[0058] It should be appreciated that the individual's unique identifier or biometric data may be obtained and/or analyzed by any number of known instruments or devices that include hardware, software, and/or firmware components configured to perform the specified operations and methods. There are numerous instruments that are known that can measure or determine any or all combinations of the above for identification. The present invention may use any instrument on which any or all combinations of the above can be used and combined. In one embodiment, the system of the present invention includes laboratory equipment, computer hardware, internet access and the analysis of DNA, matched to the patient barcode or patient number.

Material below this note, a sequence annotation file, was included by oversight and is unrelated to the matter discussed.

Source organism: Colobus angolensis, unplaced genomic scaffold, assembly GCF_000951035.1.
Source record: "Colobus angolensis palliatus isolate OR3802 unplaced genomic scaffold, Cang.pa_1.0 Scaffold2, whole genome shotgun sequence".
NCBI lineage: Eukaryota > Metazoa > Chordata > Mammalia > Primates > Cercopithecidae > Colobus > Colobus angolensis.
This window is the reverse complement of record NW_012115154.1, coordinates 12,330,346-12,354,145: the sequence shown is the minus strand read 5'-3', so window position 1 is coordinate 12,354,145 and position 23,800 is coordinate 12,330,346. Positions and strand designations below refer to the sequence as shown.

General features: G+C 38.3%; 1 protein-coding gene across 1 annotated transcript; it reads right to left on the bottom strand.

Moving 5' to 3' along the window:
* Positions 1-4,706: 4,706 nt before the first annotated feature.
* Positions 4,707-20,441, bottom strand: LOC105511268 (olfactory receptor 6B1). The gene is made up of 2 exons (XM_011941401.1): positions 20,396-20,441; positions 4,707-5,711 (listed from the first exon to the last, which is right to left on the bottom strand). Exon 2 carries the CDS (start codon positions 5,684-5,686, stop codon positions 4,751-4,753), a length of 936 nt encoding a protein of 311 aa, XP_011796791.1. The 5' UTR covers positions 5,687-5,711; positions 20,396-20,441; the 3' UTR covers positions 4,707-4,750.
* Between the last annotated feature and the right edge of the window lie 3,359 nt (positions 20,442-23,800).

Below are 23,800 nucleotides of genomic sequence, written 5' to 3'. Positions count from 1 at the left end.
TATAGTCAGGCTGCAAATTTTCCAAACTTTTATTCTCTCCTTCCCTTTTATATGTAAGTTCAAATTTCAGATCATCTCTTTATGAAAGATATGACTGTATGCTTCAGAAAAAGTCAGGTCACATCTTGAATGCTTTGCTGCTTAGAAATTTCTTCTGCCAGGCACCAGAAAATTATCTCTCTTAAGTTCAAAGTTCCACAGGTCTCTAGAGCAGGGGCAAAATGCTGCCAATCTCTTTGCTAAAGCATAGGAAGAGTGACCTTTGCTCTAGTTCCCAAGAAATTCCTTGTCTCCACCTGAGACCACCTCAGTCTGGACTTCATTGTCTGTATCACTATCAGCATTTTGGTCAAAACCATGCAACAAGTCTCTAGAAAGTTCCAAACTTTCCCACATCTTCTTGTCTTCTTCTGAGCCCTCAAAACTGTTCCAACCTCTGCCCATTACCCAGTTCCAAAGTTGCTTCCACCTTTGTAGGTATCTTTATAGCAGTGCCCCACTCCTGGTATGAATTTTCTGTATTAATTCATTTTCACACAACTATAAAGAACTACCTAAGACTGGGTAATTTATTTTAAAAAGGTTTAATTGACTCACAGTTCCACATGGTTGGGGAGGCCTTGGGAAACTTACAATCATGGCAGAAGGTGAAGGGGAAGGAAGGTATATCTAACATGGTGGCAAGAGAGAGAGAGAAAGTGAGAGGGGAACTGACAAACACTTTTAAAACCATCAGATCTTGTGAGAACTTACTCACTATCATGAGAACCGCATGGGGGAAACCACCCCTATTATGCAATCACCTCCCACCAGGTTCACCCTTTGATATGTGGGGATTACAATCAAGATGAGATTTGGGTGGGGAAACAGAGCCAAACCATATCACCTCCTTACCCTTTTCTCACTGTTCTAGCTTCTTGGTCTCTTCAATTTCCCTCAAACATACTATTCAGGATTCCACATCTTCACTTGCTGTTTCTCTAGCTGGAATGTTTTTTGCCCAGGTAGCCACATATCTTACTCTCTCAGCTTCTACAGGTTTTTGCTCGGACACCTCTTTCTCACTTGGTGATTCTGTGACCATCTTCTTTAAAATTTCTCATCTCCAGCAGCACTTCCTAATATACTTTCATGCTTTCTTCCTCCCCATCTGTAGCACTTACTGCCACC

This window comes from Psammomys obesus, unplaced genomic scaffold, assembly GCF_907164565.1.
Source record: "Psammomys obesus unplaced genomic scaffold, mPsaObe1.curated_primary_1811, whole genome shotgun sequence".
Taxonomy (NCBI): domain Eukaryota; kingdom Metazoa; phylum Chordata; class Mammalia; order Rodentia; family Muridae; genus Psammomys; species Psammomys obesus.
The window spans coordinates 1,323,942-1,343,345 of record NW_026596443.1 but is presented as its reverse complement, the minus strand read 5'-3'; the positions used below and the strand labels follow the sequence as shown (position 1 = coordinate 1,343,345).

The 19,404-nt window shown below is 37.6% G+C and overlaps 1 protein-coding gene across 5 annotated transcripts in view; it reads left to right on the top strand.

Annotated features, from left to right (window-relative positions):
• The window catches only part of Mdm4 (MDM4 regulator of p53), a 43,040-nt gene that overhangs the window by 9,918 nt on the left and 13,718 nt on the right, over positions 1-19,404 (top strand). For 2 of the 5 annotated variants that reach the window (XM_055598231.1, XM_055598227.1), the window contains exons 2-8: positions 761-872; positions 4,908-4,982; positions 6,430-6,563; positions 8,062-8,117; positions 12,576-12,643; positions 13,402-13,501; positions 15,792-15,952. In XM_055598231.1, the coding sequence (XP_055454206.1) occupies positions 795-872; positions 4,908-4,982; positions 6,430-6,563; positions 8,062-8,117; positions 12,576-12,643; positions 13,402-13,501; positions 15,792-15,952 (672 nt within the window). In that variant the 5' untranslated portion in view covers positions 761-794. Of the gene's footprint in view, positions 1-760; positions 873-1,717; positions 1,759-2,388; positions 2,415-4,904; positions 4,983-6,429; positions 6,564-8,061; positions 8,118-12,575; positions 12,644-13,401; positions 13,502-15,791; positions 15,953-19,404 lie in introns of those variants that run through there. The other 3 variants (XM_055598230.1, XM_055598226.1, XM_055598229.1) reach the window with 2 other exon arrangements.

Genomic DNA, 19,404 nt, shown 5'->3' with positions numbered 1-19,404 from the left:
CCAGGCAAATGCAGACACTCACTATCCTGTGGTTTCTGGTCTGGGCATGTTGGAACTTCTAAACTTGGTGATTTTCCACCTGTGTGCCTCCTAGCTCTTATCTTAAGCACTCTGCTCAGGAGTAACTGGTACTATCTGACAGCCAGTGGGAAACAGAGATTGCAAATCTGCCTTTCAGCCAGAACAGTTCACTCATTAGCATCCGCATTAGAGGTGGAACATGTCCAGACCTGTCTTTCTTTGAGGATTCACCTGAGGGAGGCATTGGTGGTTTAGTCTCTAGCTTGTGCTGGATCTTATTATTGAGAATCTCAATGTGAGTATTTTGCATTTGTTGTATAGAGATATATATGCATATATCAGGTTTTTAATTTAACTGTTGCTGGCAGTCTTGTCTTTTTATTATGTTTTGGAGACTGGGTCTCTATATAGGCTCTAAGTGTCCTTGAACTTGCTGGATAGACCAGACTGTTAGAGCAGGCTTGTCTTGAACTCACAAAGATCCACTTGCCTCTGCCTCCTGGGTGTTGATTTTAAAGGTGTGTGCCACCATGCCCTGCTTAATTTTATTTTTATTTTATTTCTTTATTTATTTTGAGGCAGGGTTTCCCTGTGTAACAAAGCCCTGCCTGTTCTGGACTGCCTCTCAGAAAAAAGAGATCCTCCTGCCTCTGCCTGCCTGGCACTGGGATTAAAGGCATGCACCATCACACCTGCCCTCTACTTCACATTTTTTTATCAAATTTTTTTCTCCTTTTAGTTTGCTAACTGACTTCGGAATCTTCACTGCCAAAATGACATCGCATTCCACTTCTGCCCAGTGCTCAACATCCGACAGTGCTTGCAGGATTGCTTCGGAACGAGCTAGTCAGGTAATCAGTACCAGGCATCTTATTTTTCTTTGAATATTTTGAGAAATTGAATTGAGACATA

[0059] One suitable instrument is the Vidiera.TM. NsD Nucleic Sample Detection machine from Beckman Coulter. This machine can be augmented by any machine, e.g., using capillary electrophoresis, real time PCR or any other method of determining identity of a DNA sample.

[0060] One suitable instrument for fingerprint identification is a fingerprint machine, such as the M2-S fingerprint reader from M2SYS Technology (M2SYS Accelerated Biometric, Atlanta, Ga.). The fingerprint machine includes a scanning area that captures a fingerprint and sends it to a database system or recordation equipment to couple with the sample.